Artist's illustration of a cold, heavy black hole at the centre of a galaxy, with 100 million times the mass of our Sun, heating its surroundings to thousands of degrees, compared to a smaller, superheated stellar black hole, with 10 times the mass of our Sun, but capable of heating its surroundings to millions of degrees. Credit: Gabriel Pérez Díaz (IAC)
An international research team led by researchers at the Instituto de Astrofísica de Canarias (IAC) has found a new method for measuring the masses of black holes based on the temperature of the gas which surrounds them when they are active. The results of the work have recently been published in the journal Monthly Notices of the Royal Astronomical Society (MNRAS).
The confirmation of the existence of black holes is one of the most basic results in astrophysics. There is a wide range of masses of black holes, from stellar-mass black holes, which are the result of the catastrophic final phase of very massive stars and have masses comparable to stars, to the supermassive black holes at the centres of most galaxies.
The mass of a black hole is, for the moment, the only parameter which scientists are able to measure. A recent article led by the researcher at the Instituto de Astrofísica de Canarias (IAC) Almudena Prieto, has shown an original method for measuring the mases of black holes, from those of stellar mass to the supermassive variety, based on a simple measurement of the emission spectrum of the ionized gas which is produced in the surroundings of a black hole when it is active, i.e. when it is “smallowing” the matter which falls into its gravitational field.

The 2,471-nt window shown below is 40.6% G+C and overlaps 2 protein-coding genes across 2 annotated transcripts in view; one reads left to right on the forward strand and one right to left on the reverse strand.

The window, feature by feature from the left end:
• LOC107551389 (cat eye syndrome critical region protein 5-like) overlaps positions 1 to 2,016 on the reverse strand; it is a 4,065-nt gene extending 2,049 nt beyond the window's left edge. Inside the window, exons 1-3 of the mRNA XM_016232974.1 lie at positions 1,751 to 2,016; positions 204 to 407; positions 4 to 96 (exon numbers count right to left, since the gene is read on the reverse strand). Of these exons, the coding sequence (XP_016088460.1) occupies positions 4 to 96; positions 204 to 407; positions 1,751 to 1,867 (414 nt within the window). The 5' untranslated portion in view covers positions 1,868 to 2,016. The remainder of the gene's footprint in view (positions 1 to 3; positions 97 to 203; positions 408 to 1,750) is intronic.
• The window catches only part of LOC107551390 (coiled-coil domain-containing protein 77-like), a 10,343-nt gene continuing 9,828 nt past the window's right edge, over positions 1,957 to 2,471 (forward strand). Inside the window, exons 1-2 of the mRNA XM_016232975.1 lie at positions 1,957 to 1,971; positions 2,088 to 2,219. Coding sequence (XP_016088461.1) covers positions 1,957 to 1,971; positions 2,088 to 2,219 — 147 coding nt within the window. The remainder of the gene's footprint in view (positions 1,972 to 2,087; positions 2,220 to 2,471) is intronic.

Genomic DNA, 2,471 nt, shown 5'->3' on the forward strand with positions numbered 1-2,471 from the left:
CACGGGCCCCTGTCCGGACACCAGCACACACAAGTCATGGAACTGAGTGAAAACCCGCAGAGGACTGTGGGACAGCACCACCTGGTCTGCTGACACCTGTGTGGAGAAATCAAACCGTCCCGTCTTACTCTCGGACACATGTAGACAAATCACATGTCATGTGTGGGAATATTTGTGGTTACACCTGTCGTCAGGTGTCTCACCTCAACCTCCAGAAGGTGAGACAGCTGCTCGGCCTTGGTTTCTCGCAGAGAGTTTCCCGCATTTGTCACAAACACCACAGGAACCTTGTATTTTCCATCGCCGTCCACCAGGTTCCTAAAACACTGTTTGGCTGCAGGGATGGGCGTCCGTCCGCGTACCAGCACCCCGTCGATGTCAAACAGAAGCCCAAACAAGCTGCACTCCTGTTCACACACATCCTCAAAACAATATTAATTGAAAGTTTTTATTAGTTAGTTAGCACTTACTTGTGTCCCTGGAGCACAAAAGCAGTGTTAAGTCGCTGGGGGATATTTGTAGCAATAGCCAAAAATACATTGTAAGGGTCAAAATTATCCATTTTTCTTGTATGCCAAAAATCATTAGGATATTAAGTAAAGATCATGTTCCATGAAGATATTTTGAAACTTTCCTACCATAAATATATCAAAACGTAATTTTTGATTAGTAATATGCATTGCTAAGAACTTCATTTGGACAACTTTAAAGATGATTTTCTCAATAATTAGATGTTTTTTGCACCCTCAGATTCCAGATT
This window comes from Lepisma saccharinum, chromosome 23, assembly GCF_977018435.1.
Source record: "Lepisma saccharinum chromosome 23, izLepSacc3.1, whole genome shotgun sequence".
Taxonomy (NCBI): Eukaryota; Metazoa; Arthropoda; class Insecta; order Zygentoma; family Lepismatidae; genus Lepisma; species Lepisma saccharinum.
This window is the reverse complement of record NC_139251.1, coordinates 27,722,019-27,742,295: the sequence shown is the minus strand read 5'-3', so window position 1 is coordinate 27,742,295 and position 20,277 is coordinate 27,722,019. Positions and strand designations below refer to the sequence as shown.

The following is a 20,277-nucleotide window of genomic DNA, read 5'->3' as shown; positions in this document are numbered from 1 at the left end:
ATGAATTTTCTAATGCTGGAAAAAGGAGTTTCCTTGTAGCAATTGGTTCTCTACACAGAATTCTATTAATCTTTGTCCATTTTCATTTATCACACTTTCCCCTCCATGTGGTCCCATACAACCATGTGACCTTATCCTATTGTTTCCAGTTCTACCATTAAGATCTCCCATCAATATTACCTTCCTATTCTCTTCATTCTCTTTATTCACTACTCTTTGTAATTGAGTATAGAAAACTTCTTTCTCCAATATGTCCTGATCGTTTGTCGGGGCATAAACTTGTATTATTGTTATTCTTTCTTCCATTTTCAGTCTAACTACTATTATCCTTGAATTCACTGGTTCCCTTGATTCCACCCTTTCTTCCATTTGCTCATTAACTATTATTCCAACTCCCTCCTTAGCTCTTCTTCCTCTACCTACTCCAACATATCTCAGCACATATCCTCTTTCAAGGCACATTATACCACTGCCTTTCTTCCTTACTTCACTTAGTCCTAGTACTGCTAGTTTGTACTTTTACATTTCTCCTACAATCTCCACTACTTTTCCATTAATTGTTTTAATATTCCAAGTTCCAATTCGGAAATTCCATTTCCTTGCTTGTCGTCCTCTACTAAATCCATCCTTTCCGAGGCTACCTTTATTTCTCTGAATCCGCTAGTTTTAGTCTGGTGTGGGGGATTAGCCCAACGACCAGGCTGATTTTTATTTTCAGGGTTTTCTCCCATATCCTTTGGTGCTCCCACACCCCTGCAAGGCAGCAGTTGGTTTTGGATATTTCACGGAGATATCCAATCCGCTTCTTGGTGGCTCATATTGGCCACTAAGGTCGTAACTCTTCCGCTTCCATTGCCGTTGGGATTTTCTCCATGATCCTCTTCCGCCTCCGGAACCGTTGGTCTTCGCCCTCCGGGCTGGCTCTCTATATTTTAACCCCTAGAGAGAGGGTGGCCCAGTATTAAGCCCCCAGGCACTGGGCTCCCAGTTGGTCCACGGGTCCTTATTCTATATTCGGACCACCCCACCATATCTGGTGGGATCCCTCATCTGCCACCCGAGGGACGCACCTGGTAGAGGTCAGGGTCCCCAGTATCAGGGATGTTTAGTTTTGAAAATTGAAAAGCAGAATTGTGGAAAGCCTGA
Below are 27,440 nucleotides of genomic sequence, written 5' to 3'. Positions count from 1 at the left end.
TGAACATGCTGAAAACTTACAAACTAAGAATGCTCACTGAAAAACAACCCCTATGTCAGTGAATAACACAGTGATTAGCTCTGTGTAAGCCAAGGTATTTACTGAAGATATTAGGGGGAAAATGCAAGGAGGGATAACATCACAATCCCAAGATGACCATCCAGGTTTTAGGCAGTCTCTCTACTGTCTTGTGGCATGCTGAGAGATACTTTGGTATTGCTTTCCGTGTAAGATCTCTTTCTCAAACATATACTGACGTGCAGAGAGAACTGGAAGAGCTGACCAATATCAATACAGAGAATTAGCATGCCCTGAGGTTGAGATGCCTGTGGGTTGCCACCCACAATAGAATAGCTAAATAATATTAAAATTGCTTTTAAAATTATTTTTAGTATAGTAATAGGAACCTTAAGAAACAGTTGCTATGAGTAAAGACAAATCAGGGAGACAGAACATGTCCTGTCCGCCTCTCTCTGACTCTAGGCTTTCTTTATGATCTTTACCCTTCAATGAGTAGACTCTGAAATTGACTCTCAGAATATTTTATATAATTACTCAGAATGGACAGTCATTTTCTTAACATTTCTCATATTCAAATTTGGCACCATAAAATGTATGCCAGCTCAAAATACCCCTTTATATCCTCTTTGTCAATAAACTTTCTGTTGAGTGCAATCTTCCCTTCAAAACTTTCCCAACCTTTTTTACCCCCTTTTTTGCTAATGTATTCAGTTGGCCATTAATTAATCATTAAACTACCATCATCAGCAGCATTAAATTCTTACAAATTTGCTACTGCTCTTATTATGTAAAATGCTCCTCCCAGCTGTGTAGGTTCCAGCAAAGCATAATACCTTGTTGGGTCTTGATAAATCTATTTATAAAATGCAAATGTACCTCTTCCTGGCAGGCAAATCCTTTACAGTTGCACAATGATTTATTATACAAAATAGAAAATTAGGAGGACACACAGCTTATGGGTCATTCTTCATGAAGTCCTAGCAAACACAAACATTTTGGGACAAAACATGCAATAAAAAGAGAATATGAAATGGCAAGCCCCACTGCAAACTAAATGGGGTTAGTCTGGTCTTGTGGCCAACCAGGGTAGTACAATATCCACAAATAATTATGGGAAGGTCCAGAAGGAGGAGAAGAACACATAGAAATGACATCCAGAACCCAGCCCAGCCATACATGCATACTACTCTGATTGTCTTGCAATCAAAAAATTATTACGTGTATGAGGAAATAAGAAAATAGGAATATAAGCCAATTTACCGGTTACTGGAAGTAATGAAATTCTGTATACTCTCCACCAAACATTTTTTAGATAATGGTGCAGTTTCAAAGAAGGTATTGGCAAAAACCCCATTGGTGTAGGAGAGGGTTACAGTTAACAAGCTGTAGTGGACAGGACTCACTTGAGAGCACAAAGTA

This new method is based on a theory first propposed in 1973, applied to binary stars which emit X-rays, each of which contain a compact object, usually a black hole, and a companion star. “This method opens a new possibility to measure black hole masses, for black holes of stellar mass, and also for intermediate mass and supermassive black holes” explains the researcher. “At the same time, thanks to its theoretical basis, the new method offers the possibility of determining the spin of a black hole as well as its mass.”
The smaller the hotter, the larger the cooler
The research has also given some results which surprised the researchers. “A curious result of this work, perhaps counterintuitive, is that the more massive the black hole, the more inactive it becomes and the cooler is the medium which surrounds it” explains Alberto Rodríguez Ardilla, a researcher at the National Astrophysical Laboratory of Brazil, and co-author of the article. “The opposite occurs when they have less mass, in which case they are able to heat the material around them to millions of degrees, although only when they are active” adds Rodríguez Ardilla
Rodríguez Ardilla was an invited researcher at the IAC on the Severo Ochoa Programme in 2014, and carried out a large part of the research which is published in this recent article during a second stay of a year, funded by the Government of Brazil in 2018. This study is part of the project PARSEC which studies, at multiple wavelengths, the nuclei of local galaxies and the accretion processes onto their central black holes. The data for the project were obtained with the Gemini South Telescope and at the SOAR observatory in Chile, thanks to the participation of Brazil in these observatories.
Article: Almudena Prieto et al: “A novel black hole mass scaling relation based on coronal gas, and its dependence with the accretion disc”. Monthly Notices of the Royal Astronomical Society, Volume 510, Issue 1, February 2022, DOI: https://doi.org/10.1093/mnras/stab3414
Contact at the IAC:
Almudena Prieto, aprieto [at] iac.es
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